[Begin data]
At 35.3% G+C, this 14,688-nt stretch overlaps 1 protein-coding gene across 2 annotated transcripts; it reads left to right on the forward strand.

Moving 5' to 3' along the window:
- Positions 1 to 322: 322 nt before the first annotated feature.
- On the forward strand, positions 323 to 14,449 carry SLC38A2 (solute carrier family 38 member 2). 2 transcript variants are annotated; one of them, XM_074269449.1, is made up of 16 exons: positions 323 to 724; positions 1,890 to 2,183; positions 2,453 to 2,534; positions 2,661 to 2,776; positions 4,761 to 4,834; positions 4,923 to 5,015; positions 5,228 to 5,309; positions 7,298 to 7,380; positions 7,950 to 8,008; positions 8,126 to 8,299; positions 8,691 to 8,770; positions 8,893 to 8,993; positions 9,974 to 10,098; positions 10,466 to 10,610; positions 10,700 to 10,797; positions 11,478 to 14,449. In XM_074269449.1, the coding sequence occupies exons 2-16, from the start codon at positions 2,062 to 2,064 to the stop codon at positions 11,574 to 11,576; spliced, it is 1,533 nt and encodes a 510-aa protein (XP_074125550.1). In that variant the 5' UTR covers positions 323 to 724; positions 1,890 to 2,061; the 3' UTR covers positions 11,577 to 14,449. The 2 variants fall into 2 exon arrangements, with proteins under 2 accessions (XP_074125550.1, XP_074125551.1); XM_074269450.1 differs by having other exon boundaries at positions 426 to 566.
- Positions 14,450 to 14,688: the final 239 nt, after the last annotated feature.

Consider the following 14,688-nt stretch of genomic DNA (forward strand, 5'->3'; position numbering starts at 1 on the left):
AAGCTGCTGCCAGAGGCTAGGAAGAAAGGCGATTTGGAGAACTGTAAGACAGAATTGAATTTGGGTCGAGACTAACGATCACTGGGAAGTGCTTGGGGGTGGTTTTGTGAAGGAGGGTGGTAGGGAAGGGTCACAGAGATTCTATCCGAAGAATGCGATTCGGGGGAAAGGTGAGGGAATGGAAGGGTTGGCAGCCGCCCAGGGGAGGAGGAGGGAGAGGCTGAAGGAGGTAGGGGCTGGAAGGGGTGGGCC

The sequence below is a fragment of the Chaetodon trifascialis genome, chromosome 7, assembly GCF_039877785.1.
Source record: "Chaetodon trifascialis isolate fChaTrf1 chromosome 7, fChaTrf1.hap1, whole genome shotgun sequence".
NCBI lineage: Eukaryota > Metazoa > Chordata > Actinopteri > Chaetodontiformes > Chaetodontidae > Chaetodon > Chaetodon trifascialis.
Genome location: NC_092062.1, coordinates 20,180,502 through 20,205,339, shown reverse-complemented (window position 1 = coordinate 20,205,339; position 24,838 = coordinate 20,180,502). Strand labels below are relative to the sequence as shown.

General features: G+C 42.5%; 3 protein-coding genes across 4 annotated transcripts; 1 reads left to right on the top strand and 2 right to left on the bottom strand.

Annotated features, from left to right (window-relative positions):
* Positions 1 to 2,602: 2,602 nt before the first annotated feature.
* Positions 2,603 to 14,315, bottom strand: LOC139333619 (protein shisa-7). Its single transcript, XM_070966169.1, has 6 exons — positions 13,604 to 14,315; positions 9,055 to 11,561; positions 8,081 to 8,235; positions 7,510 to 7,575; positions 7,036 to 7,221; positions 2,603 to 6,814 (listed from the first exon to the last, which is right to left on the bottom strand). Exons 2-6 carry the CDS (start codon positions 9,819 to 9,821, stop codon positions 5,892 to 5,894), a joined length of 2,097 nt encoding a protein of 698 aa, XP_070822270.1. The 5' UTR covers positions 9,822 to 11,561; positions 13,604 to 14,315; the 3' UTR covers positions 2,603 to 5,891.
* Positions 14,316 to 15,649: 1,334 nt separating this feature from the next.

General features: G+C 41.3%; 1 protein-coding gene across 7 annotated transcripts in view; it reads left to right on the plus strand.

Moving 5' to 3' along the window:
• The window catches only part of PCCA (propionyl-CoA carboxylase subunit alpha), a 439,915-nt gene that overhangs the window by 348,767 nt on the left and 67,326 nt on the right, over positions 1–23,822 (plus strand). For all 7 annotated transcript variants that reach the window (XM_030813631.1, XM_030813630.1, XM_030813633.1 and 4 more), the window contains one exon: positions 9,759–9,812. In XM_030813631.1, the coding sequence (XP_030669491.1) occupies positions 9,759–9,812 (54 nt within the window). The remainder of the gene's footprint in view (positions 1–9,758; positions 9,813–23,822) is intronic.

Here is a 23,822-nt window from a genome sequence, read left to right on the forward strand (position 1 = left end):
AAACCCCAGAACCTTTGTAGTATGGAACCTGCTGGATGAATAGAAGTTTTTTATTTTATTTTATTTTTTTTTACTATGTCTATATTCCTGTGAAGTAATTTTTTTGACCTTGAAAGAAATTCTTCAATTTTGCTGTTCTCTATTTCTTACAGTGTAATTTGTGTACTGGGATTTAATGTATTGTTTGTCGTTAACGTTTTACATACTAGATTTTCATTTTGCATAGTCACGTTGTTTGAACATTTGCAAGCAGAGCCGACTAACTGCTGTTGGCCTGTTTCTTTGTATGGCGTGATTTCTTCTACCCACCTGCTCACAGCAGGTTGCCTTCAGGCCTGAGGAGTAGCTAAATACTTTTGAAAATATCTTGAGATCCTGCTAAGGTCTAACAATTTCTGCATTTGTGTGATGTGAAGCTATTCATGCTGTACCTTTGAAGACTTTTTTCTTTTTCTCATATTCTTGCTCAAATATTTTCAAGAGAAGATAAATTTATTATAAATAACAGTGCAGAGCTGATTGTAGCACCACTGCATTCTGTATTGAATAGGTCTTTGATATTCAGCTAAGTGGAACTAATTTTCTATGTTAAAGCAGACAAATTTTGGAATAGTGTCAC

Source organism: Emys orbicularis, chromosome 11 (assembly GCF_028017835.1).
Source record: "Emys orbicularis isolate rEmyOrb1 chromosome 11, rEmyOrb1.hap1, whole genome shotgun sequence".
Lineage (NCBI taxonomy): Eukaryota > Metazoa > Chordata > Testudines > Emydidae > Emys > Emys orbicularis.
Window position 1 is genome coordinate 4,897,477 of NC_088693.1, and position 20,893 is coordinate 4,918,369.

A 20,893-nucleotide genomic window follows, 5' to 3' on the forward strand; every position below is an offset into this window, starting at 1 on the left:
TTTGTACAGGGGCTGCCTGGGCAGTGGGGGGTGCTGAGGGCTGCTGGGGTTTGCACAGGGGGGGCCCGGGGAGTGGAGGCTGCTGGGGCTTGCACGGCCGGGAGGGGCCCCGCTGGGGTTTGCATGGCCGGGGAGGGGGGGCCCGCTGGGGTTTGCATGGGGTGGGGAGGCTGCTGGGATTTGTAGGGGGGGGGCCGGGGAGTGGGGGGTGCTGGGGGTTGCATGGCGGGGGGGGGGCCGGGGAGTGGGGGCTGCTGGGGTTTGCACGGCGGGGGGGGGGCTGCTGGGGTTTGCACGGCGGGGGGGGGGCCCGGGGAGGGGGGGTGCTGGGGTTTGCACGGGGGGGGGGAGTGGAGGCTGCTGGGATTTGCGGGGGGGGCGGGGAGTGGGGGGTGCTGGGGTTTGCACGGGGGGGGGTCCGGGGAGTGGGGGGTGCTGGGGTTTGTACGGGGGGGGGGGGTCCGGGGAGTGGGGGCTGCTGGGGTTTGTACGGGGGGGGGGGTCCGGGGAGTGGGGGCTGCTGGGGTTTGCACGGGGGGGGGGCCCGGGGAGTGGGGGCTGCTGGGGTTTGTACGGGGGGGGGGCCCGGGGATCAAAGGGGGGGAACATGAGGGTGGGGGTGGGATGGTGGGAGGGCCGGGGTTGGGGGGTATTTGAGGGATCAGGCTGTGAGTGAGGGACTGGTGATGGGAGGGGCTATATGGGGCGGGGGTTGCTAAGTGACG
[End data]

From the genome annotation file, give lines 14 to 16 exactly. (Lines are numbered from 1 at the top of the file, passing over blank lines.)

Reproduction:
* Positions 1 to 2,602: 2,602 nt before the first annotated feature.
* Positions 2,603 to 14,315, bottom strand: LOC139333619 (protein shisa-7). Its single transcript, XM_070966169.1, has 6 exons — positions 13,604 to 14,315; positions 9,055 to 11,561; positions 8,081 to 8,235; positions 7,510 to 7,575; positions 7,036 to 7,221; positions 2,603 to 6,814 (listed from the first exon to the last, which is right to left on the bottom strand). Exons 2-6 carry the CDS (start codon positions 9,819 to 9,821, stop codon positions 5,892 to 5,894), a joined length of 2,097 nt encoding a protein of 698 aa, XP_070822270.1. The 5' UTR covers positions 9,822 to 11,561; positions 13,604 to 14,315; the 3' UTR covers positions 2,603 to 5,891.
* Positions 14,316 to 15,649: 1,334 nt separating this feature from the next.